Responders clean up drifts of plastic nurdles on a beach near Colombo after the X-Press Pearl’s sinking. Pollution impacts that occurred on or after June 2 – like this one – are not part of the initial claim (Image courtesy Federation of Environmental Org
The claim does not cover pollution or wreck recovery, and it may grow
The government of Sri Lanka has sent an “interim claim” to the operator of the burnt-out container ship X-Press Pearl, requesting $40 million for response costs accrued through June 1 – the day before the vessel partially sank off Colombo.
The full damages resulting from the discharge of the vessel’s cargo on and after June 2 are still being assessed, and a pollution claim may be in addition to the emergency-response costs, according to ports and shipping minister Rohitha Abeygunawardena.
A criminal inquiry under way as well: Sri Lanka’s Criminal Investigation Department (CID) has questioned the X-Press Pearl’s chief engineer, second engineer and captain about their knowledge of the events leading up to the disaster. The crew was aware of a leaking container of nitric acid in the hold before the ship called at Port Hamad, Qatar on May 11, according to the Lanka Sunday Times. Port Hamad and the vessel’s following port of call, Port Hazira, refused to allow the leaking container to be offloaded. Nine days later, the hold caught fire as X-Press Pearl was waiting for a berth at Port Colombo.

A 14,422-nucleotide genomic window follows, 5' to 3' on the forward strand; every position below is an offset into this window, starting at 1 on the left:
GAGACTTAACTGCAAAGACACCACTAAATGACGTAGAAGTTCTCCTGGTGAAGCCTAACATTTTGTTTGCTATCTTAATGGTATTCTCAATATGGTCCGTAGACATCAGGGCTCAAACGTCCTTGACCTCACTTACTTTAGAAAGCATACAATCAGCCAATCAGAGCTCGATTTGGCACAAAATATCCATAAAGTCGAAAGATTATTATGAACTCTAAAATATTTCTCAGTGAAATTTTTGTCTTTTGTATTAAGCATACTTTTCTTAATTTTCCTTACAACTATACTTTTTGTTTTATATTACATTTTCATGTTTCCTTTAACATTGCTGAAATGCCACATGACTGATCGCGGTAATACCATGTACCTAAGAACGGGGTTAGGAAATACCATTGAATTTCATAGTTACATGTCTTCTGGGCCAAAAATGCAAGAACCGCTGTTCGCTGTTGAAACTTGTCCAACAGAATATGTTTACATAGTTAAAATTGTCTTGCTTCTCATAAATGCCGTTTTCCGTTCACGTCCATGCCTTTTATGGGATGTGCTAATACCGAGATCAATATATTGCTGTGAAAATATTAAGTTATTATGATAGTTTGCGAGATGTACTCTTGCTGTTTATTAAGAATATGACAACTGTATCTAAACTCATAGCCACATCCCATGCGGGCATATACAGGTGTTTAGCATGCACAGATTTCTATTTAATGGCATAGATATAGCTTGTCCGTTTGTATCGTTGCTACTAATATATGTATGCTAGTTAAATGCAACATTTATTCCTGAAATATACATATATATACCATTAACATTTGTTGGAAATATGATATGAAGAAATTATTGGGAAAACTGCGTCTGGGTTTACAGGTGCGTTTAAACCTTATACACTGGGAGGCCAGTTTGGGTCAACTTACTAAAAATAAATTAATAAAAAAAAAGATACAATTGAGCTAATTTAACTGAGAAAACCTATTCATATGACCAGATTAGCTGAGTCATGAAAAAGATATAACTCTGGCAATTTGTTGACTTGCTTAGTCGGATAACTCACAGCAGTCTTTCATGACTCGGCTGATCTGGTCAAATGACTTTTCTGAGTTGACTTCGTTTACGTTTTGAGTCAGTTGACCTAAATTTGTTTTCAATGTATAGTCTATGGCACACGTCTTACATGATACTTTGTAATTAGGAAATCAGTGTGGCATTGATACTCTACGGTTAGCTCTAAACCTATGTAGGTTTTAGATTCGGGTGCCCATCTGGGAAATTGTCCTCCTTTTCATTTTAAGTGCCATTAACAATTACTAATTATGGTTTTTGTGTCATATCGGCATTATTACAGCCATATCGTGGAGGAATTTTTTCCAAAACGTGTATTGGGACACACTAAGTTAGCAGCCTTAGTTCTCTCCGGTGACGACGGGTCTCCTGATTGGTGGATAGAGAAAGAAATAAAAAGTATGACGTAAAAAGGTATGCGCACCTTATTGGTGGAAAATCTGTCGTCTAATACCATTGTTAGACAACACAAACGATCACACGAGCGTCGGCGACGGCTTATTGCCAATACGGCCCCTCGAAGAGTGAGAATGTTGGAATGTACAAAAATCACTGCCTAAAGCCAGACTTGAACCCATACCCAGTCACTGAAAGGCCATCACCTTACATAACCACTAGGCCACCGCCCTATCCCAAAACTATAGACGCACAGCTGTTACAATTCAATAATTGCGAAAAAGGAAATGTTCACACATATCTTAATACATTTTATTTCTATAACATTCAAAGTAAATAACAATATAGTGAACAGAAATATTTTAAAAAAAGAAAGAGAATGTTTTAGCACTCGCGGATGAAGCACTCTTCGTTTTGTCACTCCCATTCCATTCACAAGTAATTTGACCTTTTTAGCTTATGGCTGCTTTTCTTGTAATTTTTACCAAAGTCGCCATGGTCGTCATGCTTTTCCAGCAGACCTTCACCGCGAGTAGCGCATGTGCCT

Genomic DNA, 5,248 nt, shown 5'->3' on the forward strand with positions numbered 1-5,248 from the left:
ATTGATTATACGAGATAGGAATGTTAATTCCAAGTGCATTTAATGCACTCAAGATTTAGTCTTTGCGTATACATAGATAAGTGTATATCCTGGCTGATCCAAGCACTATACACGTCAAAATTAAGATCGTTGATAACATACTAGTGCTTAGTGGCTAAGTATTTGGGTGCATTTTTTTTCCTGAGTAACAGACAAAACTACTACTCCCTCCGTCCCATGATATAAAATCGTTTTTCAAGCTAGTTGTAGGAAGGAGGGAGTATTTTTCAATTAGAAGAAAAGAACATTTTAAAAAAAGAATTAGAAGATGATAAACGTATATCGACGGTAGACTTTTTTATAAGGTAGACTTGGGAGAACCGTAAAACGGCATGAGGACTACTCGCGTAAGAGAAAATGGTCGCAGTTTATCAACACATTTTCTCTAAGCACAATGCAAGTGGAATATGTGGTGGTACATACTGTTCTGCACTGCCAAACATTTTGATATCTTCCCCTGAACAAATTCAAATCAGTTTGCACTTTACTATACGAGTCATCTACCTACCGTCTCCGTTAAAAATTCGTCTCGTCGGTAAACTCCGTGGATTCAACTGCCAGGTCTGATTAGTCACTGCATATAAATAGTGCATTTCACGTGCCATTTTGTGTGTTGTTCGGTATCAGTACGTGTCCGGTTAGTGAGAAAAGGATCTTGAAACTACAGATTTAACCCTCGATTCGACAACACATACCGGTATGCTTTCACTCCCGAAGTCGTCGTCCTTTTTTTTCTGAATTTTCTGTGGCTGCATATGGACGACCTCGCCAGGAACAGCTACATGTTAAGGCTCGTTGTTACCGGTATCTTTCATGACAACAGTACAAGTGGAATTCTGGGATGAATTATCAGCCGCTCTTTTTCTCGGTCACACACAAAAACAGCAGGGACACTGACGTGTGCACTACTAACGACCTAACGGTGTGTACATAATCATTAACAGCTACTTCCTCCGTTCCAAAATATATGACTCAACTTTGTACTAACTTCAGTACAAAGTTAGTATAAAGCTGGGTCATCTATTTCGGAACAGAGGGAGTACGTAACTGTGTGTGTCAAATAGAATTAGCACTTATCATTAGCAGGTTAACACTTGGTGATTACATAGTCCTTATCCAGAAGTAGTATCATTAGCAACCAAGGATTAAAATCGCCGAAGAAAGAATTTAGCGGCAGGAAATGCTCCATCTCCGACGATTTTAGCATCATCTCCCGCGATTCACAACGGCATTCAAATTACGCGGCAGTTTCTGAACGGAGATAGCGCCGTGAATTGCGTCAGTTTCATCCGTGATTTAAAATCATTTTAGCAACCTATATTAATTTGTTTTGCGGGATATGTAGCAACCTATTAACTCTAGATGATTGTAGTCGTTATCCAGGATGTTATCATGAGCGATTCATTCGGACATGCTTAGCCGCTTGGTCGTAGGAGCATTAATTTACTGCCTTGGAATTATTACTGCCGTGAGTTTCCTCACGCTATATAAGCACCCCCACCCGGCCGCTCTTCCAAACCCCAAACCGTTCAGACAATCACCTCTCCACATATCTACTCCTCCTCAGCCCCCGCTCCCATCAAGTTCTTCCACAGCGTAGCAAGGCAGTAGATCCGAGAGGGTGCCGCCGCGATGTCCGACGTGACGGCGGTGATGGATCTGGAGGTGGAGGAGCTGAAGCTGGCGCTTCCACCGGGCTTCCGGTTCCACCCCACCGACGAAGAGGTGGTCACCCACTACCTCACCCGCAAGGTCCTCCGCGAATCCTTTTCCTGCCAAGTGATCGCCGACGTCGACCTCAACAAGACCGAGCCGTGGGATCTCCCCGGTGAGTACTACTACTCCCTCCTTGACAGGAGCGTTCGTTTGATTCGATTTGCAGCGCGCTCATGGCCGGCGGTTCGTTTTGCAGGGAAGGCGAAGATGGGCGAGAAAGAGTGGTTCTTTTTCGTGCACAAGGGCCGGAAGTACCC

The cargo spill from the vessel has created economic costs: a regional fishing ban was imposed along a 50-mile length of coastline, creating hardship for artisanal fishermen. A substantial fraction of the waste has been substantially cleared off the beaches and the ban has since been lifted, and about 9,900 fishermen affected by the pollution from the vessel will receive an allowance of $25 beginning June 15, according to local media.
No signs of oil pollution
Salvors, Sri Lankan officials and satellite imaging providers have identified a “gray sheen” emanating from the half-sunk wreck of the X-Press Pearl. However, X-Press Feeders noted Saturday that there are “no confirmed reports of fuel oil pollution” from the vessel.
“Discoloration of the sea has been apparent since the vessel’s stern became submerged and the remnants of the cargo in the 1486 containers that were onboard were exposed to water,” the firm said in a statement. “Inspections thus far by Sri Lankan Navy divers have found no evidence of a breach to the ships fuel oil tanks, and observations from the salvors who remain on scene with the Sri Lankan Navy and Indian Coast Guard are there has been no noticeable fuel oil spill.”
Pollution control assets from the Indian Coast Guard are standing by to provide containment if deemed necessary, and representatives of the International Tanker Owners Pollution Federation (ITOPF) are monitoring updates from the scene. The salvage team has not yet announced plans for fuel lightering, hot-tapping or other risk-mitigation options.